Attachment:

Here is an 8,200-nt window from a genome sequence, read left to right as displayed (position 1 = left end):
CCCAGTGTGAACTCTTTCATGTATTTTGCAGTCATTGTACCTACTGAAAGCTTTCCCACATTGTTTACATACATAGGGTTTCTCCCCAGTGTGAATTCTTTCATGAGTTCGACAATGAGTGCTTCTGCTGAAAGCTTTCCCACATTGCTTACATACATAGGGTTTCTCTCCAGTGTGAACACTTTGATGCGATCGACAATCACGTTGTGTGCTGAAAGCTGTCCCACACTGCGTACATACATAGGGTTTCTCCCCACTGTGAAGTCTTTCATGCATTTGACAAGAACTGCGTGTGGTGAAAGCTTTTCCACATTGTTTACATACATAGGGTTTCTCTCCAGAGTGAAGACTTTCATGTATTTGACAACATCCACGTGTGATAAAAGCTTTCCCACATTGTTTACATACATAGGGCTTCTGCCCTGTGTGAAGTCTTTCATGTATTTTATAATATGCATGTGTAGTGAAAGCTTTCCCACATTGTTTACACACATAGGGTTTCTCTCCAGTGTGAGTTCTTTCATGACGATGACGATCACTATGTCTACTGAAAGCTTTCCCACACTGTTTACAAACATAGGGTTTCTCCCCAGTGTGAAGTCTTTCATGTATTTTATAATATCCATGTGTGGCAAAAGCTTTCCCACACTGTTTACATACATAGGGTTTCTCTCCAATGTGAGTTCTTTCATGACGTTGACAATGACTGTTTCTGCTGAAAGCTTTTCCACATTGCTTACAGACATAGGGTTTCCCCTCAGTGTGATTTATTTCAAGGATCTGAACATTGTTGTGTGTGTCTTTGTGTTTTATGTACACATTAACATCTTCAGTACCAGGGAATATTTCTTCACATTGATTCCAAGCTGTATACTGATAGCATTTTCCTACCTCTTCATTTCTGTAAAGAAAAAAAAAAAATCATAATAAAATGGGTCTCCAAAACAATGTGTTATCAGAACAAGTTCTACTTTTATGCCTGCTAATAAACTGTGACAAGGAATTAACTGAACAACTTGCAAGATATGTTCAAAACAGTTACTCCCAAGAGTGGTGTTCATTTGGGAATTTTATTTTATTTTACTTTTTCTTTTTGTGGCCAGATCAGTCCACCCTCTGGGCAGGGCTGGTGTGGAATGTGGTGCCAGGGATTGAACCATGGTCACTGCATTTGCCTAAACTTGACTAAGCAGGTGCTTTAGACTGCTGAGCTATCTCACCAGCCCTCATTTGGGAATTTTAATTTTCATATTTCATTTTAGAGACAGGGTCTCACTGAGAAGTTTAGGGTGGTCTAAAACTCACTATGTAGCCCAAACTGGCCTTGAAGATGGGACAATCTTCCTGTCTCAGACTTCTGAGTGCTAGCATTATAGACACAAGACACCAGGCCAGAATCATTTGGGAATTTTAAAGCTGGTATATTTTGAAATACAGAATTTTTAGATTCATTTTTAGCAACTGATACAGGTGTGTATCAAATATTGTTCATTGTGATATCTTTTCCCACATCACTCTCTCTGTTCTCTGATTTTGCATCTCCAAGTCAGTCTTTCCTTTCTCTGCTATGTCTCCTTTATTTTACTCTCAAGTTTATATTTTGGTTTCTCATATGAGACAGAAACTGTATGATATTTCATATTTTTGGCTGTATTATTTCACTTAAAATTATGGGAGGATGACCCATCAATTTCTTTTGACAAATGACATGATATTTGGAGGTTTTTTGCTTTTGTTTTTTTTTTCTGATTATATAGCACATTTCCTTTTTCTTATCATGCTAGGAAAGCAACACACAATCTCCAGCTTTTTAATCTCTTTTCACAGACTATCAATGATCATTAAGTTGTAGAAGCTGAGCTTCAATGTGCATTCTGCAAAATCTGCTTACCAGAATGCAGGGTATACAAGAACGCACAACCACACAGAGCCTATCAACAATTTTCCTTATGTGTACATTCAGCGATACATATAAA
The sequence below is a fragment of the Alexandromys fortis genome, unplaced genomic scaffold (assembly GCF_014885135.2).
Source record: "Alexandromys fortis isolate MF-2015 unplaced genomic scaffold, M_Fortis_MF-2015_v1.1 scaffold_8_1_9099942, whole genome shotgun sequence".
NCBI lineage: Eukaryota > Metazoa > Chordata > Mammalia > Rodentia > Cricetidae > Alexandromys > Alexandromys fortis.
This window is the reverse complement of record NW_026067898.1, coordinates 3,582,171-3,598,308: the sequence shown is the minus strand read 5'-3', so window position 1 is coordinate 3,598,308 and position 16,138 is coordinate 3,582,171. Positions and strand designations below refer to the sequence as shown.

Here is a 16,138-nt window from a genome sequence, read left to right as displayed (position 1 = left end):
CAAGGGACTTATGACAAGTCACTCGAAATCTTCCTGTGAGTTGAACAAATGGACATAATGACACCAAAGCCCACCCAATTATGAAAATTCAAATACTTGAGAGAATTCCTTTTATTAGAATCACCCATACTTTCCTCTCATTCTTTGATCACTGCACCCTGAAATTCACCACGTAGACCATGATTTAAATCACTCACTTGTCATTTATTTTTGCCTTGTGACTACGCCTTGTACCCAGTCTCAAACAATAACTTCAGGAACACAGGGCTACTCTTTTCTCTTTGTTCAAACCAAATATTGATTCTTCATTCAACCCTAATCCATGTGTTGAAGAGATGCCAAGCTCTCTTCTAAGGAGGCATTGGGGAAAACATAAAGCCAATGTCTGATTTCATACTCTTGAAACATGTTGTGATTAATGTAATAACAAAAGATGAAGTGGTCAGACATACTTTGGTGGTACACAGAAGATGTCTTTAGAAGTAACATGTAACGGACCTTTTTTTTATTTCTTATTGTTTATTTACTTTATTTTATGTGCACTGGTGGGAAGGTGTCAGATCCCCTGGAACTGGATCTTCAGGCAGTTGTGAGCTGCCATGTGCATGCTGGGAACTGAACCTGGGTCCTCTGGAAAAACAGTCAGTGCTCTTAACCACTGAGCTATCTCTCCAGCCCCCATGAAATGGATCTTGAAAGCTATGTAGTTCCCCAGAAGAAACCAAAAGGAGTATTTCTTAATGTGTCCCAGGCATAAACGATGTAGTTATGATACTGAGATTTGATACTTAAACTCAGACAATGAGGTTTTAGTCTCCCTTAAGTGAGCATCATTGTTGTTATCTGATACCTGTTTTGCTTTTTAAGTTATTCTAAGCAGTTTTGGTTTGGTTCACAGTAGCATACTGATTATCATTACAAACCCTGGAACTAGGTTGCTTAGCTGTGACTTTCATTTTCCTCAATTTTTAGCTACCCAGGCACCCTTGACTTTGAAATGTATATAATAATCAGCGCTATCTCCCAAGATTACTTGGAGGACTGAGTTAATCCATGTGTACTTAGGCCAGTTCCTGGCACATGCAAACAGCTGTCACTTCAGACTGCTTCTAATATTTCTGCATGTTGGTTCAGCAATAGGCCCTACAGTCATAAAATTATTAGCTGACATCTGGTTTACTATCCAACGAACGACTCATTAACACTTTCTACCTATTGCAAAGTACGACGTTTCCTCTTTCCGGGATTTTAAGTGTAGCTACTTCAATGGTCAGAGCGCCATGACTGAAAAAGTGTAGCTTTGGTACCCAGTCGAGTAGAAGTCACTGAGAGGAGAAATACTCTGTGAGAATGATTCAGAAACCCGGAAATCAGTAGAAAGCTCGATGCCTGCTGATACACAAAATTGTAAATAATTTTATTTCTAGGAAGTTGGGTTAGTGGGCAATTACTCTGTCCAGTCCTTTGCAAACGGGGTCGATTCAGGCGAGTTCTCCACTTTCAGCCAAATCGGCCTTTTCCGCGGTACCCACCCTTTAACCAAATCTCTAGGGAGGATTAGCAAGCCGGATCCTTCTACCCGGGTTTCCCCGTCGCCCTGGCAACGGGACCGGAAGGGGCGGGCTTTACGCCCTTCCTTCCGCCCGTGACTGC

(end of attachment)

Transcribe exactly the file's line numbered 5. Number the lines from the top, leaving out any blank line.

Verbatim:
NCBI lineage: Eukaryota > Metazoa > Chordata > Mammalia > Rodentia > Cricetidae > Alexandromys > Alexandromys fortis.